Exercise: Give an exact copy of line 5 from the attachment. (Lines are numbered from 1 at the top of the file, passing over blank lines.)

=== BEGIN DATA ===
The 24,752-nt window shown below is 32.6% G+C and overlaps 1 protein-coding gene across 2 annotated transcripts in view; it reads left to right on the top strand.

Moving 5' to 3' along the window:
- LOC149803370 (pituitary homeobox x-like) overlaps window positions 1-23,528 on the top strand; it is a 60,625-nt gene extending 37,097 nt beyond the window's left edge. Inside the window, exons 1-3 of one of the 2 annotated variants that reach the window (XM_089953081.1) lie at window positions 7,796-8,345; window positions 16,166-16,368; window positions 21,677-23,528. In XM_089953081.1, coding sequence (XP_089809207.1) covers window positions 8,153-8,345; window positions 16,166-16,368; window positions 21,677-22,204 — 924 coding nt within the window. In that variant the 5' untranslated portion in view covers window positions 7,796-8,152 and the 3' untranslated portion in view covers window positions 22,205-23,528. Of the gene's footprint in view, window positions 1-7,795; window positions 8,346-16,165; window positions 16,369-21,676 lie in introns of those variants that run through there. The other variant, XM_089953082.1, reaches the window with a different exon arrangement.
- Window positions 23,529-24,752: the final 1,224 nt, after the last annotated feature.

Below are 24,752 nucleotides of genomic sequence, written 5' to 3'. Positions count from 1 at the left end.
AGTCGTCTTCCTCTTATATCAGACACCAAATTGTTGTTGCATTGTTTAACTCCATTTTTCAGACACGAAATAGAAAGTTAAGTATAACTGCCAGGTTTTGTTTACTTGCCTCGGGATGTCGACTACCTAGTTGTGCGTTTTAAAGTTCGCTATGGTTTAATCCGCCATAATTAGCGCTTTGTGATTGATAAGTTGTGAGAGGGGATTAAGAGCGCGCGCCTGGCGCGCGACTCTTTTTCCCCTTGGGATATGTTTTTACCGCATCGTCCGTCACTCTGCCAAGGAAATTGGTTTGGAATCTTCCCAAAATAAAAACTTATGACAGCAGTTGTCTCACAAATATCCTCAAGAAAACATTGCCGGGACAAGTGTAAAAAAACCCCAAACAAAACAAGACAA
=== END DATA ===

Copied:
Below are 24,752 nucleotides of genomic sequence, written 5' to 3'. Positions count from 1 at the left end.